Kokkie, so the challenge for you is to keep the focus and as these businesses develop in the finance sector to bring those into the portfolio for the benefit of the fund and through investors.

Kokkie Kooyman:

That’s why we travel the world and, as Michael says, it is hugely exciting to talk to the new players but even within existing banks. For example in Brazil, the two largest banks have a spin-off outside the bank (very clever) – outside the whole corporate thing and they let them run. To go and talk to those guys and ask them what they’re doing… we’re in hugely exciting times.

Michael Jordaan:

You asked me what it would be like running a big bank. I think that is the correct approach, the one that Kokkie has mentioned. If you try and control it too much with your existing culture, your existing HR process, your branding strategy, etc., etc., you’re not going to have the entrepreneurial freedom that those start-ups have and you’re not going to think first principles and feel the pressure there.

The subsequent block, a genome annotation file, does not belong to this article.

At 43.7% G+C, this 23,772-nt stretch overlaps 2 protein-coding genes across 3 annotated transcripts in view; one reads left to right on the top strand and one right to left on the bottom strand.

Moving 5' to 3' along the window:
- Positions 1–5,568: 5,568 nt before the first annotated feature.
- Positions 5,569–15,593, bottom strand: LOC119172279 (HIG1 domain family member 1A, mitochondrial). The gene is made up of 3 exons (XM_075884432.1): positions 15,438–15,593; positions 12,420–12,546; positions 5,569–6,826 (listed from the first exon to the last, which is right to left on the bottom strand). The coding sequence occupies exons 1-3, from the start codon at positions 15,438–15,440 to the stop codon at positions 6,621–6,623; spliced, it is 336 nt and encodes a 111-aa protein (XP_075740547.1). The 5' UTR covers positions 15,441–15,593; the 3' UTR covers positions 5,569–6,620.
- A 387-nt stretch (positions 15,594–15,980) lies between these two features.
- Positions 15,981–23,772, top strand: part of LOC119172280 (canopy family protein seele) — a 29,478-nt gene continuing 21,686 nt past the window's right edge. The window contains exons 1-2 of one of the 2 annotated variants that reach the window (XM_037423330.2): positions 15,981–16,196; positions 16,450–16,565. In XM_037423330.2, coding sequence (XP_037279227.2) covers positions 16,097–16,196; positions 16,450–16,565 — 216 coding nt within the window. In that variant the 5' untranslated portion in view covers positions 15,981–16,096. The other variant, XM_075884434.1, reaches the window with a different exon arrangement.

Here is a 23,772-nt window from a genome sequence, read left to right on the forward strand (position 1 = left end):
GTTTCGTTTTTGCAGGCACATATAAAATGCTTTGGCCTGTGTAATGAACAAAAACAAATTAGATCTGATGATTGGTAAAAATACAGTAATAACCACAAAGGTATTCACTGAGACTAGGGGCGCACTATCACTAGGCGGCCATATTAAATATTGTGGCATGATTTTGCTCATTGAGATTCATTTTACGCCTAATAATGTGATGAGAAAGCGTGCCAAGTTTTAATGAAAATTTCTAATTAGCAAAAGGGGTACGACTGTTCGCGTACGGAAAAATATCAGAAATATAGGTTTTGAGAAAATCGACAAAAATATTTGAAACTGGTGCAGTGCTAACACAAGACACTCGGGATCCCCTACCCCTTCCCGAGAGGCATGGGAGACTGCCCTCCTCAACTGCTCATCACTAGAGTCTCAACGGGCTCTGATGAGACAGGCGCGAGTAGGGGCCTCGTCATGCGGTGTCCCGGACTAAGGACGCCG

But I think it’s very clever for a big bank to say, so I’m going to hedge my bets by having a separate institution that competes against me.  Which is brave, I can see many corporate cultures won’t allow that, but it’s exactly the right thing to do.

Nigel Barnes:

Gentlemen, thank you very much for taking the time. Kokkie, as always, thanks for being on and, Michael, it’s been fantastic seeing you and we wish you all the success for all your ventures this year. Really appreciate your time and opening up the boardroom for us today.

Michael Jordaan:

My pleasure. Thank you.

Kokkie Kooyman:

Thanks, Nigel.

Please contact us for more information on the Denker Global Financial Fund, or if you would like to invest.